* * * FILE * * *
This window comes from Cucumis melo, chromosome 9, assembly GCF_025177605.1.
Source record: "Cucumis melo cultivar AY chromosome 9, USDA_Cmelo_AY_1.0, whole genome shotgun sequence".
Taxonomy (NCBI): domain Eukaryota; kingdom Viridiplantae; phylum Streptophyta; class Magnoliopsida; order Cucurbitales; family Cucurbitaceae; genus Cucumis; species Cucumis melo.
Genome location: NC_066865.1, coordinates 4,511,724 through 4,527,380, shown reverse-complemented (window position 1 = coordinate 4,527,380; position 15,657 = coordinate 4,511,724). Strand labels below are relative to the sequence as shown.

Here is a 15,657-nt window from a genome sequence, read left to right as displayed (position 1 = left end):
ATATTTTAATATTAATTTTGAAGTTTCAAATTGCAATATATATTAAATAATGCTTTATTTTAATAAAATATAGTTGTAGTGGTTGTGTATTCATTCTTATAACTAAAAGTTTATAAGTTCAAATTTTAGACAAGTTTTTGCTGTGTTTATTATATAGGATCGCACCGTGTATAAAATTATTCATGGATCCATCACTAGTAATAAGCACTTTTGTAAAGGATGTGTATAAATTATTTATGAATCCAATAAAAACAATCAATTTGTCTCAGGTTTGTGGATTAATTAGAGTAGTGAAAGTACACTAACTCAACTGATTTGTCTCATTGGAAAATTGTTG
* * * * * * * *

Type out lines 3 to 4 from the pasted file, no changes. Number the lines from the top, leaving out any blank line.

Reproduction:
Taxonomy (NCBI): domain Eukaryota; kingdom Viridiplantae; phylum Streptophyta; class Magnoliopsida; order Cucurbitales; family Cucurbitaceae; genus Cucumis; species Cucumis melo.
Genome location: NC_066865.1, coordinates 4,511,724 through 4,527,380, shown reverse-complemented (window position 1 = coordinate 4,527,380; position 15,657 = coordinate 4,511,724). Strand labels below are relative to the sequence as shown.